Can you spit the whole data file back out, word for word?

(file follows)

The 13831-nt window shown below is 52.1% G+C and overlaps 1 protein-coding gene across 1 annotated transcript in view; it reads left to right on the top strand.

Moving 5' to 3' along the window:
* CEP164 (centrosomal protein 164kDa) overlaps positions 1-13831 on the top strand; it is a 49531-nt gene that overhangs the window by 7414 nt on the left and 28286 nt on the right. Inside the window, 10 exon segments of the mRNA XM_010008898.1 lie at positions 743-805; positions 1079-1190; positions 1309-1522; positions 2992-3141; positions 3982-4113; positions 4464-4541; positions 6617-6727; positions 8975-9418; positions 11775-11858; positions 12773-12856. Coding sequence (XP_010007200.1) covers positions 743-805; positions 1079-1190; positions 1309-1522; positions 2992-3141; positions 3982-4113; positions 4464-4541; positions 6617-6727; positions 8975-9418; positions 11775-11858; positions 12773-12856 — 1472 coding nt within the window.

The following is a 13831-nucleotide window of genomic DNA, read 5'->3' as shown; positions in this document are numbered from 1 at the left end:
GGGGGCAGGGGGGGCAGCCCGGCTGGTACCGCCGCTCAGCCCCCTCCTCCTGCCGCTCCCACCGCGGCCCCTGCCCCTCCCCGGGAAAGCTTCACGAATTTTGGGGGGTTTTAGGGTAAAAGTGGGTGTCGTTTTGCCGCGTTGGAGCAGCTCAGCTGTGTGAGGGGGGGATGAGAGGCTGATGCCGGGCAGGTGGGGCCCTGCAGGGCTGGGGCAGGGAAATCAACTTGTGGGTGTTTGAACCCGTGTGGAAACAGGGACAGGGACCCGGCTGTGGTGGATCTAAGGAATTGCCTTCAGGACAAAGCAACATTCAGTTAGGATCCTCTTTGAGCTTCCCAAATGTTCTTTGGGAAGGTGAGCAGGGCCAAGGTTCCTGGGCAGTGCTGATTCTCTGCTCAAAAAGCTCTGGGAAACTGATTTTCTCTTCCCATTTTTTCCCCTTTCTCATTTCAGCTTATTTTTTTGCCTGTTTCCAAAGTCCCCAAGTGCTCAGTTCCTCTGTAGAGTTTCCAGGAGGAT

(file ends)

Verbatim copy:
The 13831-nt window shown below is 52.1% G+C and overlaps 1 protein-coding gene across 1 annotated transcript in view; it reads left to right on the top strand.

Moving 5' to 3' along the window:
* CEP164 (centrosomal protein 164kDa) overlaps positions 1-13831 on the top strand; it is a 49531-nt gene that overhangs the window by 7414 nt on the left and 28286 nt on the right. Inside the window, 10 exon segments of the mRNA XM_010008898.1 lie at positions 743-805; positions 1079-1190; positions 1309-1522; positions 2992-3141; positions 3982-4113; positions 4464-4541; positions 6617-6727; positions 8975-9418; positions 11775-11858; positions 12773-12856. Coding sequence (XP_010007200.1) covers positions 743-805; positions 1079-1190; positions 1309-1522; positions 2992-3141; positions 3982-4113; positions 4464-4541; positions 6617-6727; positions 8975-9418; positions 11775-11858; positions 12773-12856 — 1472 coding nt within the window.

The following is a 13831-nucleotide window of genomic DNA, read 5'->3' as shown; positions in this document are numbered from 1 at the left end:
GGGGGCAGGGGGGGCAGCCCGGCTGGTACCGCCGCTCAGCCCCCTCCTCCTGCCGCTCCCACCGCGGCCCCTGCCCCTCCCCGGGAAAGCTTCACGAATTTTGGGGGGTTTTAGGGTAAAAGTGGGTGTCGTTTTGCCGCGTTGGAGCAGCTCAGCTGTGTGAGGGGGGGATGAGAGGCTGATGCCGGGCAGGTGGGGCCCTGCAGGGCTGGGGCAGGGAAATCAACTTGTGGGTGTTTGAACCCGTGTGGAAACAGGGACAGGGACCCGGCTGTGGTGGATCTAAGGAATTGCCTTCAGGACAAAGCAACATTCAGTTAGGATCCTCTTTGAGCTTCCCAAATGTTCTTTGGGAAGGTGAGCAGGGCCAAGGTTCCTGGGCAGTGCTGATTCTCTGCTCAAAAAGCTCTGGGAAACTGATTTTCTCTTCCCATTTTTTCCCCTTTCTCATTTCAGCTTATTTTTTTGCCTGTTTCCAAAGTCCCCAAGTGCTCAGTTCCTCTGTAGAGTTTCCAGGAGGAT